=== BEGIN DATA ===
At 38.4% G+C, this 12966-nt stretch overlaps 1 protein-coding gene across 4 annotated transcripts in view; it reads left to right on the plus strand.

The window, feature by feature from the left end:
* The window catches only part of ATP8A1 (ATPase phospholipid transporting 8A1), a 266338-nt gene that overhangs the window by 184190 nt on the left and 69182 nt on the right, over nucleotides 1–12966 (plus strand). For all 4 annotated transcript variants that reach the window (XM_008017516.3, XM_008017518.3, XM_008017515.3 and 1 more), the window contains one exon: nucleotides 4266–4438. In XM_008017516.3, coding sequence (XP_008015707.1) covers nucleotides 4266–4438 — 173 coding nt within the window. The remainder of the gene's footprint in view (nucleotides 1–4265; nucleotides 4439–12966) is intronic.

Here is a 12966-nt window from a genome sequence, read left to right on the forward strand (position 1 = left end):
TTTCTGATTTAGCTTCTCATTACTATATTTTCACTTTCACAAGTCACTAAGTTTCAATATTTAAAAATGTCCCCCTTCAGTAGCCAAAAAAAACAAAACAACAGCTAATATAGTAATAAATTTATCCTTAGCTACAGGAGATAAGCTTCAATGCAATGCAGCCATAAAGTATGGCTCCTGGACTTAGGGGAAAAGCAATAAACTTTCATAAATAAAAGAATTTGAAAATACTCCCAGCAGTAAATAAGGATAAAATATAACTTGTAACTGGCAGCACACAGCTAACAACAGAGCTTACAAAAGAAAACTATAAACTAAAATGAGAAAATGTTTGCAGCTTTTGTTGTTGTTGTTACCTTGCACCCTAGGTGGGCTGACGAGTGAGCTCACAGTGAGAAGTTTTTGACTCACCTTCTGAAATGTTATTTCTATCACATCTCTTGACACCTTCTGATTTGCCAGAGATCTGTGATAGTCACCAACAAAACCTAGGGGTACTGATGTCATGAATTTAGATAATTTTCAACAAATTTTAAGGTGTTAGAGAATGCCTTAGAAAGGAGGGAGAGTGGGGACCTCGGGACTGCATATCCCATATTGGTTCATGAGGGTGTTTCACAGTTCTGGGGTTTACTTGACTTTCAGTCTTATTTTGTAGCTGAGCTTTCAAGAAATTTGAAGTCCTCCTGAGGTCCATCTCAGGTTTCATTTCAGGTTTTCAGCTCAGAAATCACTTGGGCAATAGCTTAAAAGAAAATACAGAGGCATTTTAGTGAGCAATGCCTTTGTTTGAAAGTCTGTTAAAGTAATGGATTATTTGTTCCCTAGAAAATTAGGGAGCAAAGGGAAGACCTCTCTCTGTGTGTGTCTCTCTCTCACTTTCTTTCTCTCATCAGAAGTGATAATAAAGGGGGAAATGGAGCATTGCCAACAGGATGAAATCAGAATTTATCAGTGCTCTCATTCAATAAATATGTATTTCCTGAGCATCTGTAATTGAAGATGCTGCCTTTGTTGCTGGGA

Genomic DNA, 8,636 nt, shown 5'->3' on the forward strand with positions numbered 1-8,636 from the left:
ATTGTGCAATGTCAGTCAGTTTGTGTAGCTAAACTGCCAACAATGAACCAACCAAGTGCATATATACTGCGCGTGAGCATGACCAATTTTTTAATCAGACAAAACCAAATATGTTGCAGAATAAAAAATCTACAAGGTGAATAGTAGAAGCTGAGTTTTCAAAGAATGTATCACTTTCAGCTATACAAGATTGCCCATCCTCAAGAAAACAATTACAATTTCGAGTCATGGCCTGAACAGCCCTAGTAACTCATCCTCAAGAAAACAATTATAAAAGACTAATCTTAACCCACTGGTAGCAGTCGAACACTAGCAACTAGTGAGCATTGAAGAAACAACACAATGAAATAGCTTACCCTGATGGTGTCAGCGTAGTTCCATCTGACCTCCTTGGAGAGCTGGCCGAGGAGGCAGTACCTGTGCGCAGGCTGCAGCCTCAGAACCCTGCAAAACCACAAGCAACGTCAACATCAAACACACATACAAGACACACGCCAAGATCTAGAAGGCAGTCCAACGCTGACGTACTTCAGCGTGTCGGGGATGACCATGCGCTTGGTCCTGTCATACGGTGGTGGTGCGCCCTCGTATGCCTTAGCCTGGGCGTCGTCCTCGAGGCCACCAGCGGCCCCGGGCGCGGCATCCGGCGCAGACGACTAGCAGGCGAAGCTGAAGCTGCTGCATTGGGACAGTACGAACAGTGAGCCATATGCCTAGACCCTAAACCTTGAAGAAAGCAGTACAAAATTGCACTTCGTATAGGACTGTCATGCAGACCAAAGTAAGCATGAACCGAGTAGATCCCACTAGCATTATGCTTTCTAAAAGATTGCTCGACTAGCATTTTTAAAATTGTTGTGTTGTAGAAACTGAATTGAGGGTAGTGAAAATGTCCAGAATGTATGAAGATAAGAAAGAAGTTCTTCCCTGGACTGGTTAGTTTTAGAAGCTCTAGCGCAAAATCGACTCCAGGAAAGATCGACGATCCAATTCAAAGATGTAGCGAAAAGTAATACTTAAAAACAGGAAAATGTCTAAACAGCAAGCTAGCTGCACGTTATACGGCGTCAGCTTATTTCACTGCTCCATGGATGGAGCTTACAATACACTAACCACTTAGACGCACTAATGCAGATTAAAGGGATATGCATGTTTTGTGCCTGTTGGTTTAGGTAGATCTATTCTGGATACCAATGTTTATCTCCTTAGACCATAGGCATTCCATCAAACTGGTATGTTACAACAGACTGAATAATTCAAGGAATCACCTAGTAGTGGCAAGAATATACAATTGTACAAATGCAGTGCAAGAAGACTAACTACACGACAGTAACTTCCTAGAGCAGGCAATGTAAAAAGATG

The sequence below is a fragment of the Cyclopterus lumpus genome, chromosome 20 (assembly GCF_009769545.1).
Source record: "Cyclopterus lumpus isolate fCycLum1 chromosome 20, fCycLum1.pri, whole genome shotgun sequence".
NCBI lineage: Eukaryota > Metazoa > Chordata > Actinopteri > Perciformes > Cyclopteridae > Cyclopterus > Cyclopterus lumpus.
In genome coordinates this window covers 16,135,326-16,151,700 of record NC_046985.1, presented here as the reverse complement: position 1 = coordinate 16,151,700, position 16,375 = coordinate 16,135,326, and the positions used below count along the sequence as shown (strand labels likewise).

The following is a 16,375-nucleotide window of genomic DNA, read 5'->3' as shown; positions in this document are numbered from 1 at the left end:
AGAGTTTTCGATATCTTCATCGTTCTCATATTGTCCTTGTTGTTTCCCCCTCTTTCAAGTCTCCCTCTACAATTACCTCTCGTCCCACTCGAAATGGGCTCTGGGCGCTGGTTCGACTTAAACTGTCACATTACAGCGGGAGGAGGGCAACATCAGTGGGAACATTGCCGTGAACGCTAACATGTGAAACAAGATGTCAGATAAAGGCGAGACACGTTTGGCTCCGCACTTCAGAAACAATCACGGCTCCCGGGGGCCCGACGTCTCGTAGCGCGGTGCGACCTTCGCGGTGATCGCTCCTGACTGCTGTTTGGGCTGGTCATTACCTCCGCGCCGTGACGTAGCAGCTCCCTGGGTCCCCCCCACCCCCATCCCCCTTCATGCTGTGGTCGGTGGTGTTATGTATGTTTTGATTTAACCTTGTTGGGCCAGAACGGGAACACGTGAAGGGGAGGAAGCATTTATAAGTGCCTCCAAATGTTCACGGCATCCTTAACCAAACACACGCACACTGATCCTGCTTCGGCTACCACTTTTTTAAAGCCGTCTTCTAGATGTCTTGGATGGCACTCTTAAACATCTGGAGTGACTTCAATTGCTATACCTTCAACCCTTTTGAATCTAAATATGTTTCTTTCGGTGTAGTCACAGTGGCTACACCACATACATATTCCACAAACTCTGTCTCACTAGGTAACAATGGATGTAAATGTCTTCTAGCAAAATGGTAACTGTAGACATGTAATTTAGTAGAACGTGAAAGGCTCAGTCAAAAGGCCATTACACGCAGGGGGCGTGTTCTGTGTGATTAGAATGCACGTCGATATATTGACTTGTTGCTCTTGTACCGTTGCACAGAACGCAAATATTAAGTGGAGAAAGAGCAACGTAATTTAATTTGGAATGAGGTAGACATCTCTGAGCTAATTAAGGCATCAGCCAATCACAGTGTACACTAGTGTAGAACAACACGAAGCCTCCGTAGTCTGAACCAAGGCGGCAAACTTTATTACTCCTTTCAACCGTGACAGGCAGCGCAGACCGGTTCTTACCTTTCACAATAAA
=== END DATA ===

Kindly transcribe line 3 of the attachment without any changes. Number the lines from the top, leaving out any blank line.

* The window catches only part of ATP8A1 (ATPase phospholipid transporting 8A1), a 266338-nt gene that overhangs the window by 184190 nt on the left and 69182 nt on the right, over nucleotides 1–12966 (plus strand). For all 4 annotated transcript variants that reach the window (XM_008017516.3, XM_008017518.3, XM_008017515.3 and 1 more), the window contains one exon: nucleotides 4266–4438. In XM_008017516.3, coding sequence (XP_008015707.1) covers nucleotides 4266–4438 — 173 coding nt within the window. The remainder of the gene's footprint in view (nucleotides 1–4265; nucleotides 4439–12966) is intronic.